Small Admissions by Amy Poeppel

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Book Blurb from Goodreads.com

For fans of The Nanny Diaries and Sophie Kinsella comes a whip-smart and deliciously funny debut novel about Kate, a young woman unexpectedly thrust into the cutthroat world of New York City private school admissions as she attempts to understand city life, human nature, and falling in love.

Despite her innate ambition and Summa Cum Laude smarts, Kate Pearson has turned into a major slacker. After being unceremoniously dumped by her handsome, French “almost fiancé,” she abandons her grad school plans and instead spends her days lolling on the couch, watching reruns of Sex and the City, and leaving her apartment only when a dog-walking gig demands it. Her friends don’t know what to do other than pass tissues and hope for a comeback, while her practical sister, Angela, pushes every remedy she can think of, from trapeze class to therapy to job interviews.

Miraculously, and for reasons no one (least of all Kate) understands, she manages to land a job in the admissions department at the prestigious Hudson Day School. In her new position, Kate learns there’s no time for self-pity or nonsense during the height of the admissions season, or what her colleagues refer to as “the dark time.” As the process revs up, Kate meets smart kids who are unlikable, likeable kids who aren’t very smart, and Park Avenue parents who refuse to take no for an answer.

Meanwhile, Kate’s sister and her closest friends find themselves keeping secrets, hiding boyfriends, dropping bombshells, and fighting each other on how to keep Kate on her feet. On top of it all, her cranky, oddly charming, and irritatingly handsome downstairs neighbor is more than he seems. Through every dishy, page-turning twist, it seems that one person’s happiness leads to another’s misfortune, and suddenly everyone, including Kate, is looking for a way to turn rejection on its head, using any means necessary—including the truly unexpected.

My Review:

Kate Pearson quits graduate school to live in Paris with her French boyfriend, Robert.  She is blindsided by Robert as he quickly breaks off the relationship and she ends up moving back to New York City. Kate spends a good part of the year living on her sister’s couch, watching television and barely functioning. Her two friends from college and her sister were doing everything they could to get Kate back on her feet. They eventually find her an apartment to sublet and a dog walking job, in the hopes that she can pull herself together.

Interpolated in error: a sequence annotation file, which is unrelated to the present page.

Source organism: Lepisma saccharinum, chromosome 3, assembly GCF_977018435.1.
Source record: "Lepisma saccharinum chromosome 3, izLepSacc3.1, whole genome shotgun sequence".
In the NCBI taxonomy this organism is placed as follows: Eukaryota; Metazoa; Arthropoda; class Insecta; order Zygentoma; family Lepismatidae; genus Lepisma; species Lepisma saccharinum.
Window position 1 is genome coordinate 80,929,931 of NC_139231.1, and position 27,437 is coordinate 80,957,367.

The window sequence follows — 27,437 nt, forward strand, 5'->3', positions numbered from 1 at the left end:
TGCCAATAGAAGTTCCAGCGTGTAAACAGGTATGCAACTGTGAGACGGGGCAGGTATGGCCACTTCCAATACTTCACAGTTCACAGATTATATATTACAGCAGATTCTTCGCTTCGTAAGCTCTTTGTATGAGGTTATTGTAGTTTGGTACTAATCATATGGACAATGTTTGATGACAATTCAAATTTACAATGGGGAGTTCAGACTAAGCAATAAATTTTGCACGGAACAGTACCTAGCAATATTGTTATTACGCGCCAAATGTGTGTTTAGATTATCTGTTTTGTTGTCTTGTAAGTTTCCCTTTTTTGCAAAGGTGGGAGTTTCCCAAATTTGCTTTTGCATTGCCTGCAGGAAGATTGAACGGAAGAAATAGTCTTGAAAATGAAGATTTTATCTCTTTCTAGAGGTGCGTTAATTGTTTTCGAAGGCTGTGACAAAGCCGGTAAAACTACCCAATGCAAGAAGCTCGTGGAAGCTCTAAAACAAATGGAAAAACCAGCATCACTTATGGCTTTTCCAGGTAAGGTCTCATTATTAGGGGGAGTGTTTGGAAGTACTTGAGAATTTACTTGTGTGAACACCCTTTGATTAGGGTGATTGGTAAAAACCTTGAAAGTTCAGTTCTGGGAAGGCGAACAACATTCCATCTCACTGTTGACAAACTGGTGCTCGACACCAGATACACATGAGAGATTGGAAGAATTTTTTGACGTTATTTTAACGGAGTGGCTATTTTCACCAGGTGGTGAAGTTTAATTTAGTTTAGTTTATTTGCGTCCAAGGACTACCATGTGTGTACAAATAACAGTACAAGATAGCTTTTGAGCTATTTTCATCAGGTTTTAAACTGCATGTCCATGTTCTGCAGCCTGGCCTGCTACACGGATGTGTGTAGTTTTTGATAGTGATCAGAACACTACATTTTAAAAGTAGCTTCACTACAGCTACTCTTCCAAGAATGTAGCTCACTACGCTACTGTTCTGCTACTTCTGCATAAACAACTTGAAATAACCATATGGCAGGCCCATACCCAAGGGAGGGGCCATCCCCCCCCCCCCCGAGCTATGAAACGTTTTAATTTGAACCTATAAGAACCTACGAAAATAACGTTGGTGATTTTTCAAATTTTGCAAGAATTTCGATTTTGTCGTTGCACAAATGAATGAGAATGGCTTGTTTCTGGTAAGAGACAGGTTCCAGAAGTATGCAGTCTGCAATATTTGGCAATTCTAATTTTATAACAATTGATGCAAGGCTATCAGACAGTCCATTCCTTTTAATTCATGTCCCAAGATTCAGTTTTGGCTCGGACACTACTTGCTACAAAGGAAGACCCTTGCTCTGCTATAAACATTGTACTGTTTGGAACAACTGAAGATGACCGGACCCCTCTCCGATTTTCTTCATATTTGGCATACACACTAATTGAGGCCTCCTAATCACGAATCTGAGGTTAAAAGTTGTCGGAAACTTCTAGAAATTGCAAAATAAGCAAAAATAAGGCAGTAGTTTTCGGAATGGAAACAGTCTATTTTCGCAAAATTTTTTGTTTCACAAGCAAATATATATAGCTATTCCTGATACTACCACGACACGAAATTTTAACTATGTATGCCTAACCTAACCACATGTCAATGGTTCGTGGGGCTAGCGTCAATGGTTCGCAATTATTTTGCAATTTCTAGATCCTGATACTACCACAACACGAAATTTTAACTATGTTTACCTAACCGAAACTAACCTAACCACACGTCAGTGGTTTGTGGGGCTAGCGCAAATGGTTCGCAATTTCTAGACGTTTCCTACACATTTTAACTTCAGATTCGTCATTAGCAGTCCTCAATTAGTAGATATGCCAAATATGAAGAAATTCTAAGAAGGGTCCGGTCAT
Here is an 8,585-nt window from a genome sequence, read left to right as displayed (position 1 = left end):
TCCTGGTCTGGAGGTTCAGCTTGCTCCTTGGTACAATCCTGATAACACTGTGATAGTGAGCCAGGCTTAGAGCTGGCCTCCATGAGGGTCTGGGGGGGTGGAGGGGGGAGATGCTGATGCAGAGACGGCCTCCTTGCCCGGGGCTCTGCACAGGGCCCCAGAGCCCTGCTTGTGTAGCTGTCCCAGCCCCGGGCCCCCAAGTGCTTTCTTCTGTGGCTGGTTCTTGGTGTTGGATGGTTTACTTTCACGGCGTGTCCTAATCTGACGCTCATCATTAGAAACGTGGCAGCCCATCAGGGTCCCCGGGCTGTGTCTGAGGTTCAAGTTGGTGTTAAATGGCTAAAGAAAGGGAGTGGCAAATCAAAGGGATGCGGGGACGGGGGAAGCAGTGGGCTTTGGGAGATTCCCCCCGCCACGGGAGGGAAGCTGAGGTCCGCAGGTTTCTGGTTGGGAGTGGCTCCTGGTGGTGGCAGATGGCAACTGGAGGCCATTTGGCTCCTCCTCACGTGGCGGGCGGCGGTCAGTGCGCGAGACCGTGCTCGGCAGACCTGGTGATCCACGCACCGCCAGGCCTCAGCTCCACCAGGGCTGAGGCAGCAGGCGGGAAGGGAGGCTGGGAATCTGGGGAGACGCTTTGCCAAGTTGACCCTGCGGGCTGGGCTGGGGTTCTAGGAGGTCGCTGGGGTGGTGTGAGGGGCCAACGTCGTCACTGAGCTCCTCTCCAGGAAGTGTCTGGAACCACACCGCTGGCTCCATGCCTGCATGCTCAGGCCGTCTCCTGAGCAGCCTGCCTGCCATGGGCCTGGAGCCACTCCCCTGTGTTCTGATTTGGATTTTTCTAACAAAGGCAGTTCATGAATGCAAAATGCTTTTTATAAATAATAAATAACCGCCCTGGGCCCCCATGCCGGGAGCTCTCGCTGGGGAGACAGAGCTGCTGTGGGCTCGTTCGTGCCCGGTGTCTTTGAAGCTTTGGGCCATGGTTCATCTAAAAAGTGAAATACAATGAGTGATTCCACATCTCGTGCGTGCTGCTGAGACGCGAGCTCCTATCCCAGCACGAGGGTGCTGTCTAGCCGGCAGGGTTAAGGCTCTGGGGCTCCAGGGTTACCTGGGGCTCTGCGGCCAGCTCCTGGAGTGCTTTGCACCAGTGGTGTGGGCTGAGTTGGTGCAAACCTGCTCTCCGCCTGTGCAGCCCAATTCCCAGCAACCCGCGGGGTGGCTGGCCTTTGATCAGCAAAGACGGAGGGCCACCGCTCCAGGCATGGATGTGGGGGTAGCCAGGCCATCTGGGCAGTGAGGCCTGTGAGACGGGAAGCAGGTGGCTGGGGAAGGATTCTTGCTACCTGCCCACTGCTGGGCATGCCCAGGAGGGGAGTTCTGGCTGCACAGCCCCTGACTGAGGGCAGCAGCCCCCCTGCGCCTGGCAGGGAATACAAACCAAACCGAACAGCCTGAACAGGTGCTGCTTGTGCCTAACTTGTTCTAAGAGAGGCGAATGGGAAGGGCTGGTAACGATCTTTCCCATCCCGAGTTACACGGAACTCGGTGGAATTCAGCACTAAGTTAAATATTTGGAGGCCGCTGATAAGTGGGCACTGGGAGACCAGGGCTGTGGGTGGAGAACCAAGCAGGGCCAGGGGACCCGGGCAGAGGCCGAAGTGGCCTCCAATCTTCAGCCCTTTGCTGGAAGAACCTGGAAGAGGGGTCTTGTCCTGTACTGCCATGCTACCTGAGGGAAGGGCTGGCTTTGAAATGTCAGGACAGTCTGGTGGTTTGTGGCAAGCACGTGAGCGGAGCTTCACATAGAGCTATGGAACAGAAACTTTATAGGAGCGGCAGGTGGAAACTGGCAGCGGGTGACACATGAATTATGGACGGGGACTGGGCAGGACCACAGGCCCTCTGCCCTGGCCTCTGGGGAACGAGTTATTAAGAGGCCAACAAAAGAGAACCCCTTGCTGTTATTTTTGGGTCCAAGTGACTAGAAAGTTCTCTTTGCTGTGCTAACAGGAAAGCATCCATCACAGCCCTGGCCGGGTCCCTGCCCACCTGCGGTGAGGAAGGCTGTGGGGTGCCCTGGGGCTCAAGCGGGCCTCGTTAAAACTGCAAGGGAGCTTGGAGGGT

She eventually lands a job interview at an admissions office for a small Manhattan private school. Kate leaves the interview feeling that she botched it the because of her inappropriate answers to questions and her profuse sweating. Surprising herself, Kate gets the job and enters into the competitive world of admissions. Although feeling unqualified, she slowly begins to settle into her job and with her two co-workers. She interviews a multitude of children, deciphers essays and meets with stressed out parents.

While Kate seems to be progressing with her newfound career, her sister is still greatly concerned. She micromanages her with unsolicited advice amid worries that she will regress back into depression. Her friends continue to stay in contact with her but have ulterior motives.

The dialogue during parent and student interviews was very humorous and I laughed out loud a few times.  This book was fun and entertaining and I look forward to future works from Amy Poeppel.   

 

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